- IV and oral corticosteroids. This class of medications imitates cortisol, a naturally occurring hormone that regulates a lot of biological processes in our bodies. Corticosteroids lower immune system activity to allow inflammation to calm down.
Should you be stung by a bee again, using an EpiPen may prevent a severe allergic reaction, although you still need to go to the hospital.
It’s important to let family or friends know that you carry an EpiPen. In case of emergency, they can administer it if you’re unable. The pen is usually injected into the thigh.
Most bee stings will be inflamed at the spot of the sting for several hours, then calm down. The area should heal completely within a few days.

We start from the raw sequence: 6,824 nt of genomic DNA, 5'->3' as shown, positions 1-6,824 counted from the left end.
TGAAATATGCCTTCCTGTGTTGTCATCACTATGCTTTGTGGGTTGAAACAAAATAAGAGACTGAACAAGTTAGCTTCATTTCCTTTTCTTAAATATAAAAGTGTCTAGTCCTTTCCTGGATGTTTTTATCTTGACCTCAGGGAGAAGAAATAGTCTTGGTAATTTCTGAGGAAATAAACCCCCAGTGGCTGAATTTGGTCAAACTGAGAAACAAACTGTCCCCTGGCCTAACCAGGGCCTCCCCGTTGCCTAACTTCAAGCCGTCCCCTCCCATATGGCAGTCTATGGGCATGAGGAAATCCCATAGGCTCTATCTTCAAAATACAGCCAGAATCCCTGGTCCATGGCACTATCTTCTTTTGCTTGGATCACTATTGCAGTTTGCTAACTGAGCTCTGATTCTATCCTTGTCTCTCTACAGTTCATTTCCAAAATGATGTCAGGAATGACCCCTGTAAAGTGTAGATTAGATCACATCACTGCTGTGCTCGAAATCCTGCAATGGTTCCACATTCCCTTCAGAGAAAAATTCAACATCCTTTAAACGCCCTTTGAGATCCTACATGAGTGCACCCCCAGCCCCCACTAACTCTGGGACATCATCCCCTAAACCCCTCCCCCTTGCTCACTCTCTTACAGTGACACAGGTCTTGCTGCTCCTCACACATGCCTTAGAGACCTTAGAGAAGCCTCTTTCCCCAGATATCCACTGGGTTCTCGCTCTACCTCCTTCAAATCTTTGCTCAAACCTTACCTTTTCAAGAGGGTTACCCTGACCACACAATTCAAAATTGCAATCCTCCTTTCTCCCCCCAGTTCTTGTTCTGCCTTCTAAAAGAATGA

If you believe you or a loved one are experiencing a serious allergic reaction to a honey bee sting, contact emergency services immediately. Anaphylactic symptoms like trouble breathing and a rapid pulse can quickly become life threatening. Administering epinephrine as soon as possible greatly reduces the risk of death.
If you’re worried about a mild allergic response, or if the sting area isn’t healing, reach out to your doctor. In rare cases, bee stings can become infected. This may require topical or oral antibiotics.
Honey bee stings can be painful, but discomfort is usually temporary. If a bee stings you, try to remain calm and remove the stinger promptly. Clean with soap and water, and use ice to reduce the swelling.
Various home remedies — including honey, apple cider vinegar, and aloe vera gel — are believed to help prevent infection, soothe skin, and promote wound healing. Some of these approaches rely mostly on anecdotal support, while others are backed with research.